My bigger concern is keeping the thermal gradient along the pipe's length just about right - hot enough at one end that the plastic melts, cool enough at the other that the plastic that comes out is just about solid, while not yet so sticky that it completely clogs the pipe, but also not runny so it doesn't solidify into the desired shape.

What I'd try: apply some mud or other thin ceramic coating to a metallic pipe, then apply individual windings of nichrome along the pipe, then another ceramic coating, then some thermal insulation, then an outer tube, for mechanical containment and protection. Then I'd play with the tension/power applied to the different windings along the inner pipe, to reach the right temperature gradient.

Sitting on the table next to me is one of those inexpensive Chinese induction heaters. Maybe I've found a use for it. I know nothing about induction heating, but it looks like I may need a variable DC power supply to control the temperature. I think the coil could be done out of high temperature oven wire wrapped directly around the tube. The power supply is the expensive part. Any experience with induction heating?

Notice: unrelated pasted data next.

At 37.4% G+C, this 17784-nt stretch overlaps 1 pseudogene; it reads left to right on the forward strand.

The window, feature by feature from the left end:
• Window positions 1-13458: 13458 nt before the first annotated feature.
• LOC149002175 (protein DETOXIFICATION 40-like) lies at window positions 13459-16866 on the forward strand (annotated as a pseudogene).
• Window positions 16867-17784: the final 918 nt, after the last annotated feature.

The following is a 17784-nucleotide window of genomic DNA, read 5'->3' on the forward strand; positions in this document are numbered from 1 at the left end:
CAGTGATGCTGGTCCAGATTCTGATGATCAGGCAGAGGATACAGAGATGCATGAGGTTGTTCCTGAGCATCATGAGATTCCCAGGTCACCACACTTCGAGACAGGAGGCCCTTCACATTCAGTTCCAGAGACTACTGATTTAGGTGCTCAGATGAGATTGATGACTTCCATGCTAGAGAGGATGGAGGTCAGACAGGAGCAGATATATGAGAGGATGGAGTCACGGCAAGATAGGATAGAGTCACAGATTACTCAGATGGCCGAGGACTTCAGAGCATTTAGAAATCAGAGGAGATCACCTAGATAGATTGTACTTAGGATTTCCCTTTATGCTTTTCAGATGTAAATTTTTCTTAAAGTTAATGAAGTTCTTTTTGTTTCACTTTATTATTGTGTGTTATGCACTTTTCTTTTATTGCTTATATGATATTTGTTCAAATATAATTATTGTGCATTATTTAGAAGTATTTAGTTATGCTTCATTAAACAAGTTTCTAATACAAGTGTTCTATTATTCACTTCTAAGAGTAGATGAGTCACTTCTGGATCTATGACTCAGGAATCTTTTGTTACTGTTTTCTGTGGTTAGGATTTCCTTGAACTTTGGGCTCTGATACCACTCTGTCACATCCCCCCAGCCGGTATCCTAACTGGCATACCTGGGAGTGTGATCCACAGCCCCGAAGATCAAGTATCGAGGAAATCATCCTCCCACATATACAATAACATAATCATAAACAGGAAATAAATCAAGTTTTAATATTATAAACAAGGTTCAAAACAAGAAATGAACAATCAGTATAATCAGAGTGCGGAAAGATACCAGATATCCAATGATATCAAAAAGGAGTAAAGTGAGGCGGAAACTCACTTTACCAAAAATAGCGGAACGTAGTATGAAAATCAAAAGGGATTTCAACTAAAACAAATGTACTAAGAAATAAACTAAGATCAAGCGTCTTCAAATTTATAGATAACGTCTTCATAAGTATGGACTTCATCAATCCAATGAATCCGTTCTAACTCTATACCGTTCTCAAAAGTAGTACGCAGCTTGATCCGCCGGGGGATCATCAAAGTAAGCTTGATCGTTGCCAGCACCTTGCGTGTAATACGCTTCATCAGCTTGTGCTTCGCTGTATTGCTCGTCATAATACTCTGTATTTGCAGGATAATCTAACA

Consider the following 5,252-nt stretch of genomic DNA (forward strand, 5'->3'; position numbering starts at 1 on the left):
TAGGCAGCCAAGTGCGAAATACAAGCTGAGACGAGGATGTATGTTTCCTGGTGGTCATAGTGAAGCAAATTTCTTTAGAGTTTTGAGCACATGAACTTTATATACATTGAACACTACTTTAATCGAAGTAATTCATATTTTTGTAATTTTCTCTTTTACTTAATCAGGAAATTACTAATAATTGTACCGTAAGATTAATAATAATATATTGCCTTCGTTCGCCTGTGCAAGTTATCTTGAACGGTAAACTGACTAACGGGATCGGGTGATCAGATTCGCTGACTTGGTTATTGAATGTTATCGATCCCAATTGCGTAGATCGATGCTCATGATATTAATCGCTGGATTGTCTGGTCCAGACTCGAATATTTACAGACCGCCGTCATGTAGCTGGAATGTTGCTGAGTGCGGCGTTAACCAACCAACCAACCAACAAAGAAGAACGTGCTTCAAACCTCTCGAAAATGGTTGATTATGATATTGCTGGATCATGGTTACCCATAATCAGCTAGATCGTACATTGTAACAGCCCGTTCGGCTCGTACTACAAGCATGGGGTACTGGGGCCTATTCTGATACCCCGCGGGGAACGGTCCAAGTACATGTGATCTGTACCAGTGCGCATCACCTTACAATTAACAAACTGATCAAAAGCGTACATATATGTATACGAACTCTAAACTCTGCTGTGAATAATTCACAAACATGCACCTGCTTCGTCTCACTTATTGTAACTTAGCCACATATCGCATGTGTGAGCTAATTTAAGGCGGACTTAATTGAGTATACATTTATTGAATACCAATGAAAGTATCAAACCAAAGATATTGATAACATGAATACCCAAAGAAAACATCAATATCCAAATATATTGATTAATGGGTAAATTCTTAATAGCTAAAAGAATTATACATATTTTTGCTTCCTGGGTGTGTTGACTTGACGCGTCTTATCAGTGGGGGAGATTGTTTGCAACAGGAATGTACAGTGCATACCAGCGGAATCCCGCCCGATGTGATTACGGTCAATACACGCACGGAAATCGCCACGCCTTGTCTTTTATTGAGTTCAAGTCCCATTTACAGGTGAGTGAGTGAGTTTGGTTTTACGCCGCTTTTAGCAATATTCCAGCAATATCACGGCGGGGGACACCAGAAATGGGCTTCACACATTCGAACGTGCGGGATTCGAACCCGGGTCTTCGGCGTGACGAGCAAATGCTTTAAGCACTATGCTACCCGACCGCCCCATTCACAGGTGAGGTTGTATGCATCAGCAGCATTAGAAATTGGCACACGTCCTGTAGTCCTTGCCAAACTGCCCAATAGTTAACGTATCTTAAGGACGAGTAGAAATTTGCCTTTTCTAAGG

kludge77 Ignore all the nay sayers. I am just an average Jane of all trades and I don't have a well stocked arsinal of tools in a workshop. I found this Instructable very inspiring and am going to do my redneck style of lathe work with my good ole dremel and clamps with the support of some duct tape. I love your use of color and sense of fun. I will definitely be trying some projects like this at home and possibly with some of my art kiddos. Thank you!

beauty! hope to get to some similar projects ( simpler, hand tools mainly), what happens w/ epoxy & HDPE?

3 replies

You can buy strips of HDPE that have been etched with acid so that glues will work . don't know what kind of acid , though .

Thanks, now I'm thinking of imbedding a screw into the HDPE, (different projects), I'm still in the wool gathering and material - gathering stage.

Thank you for the inspiration!! Here I go digging out of my recycle bin :-)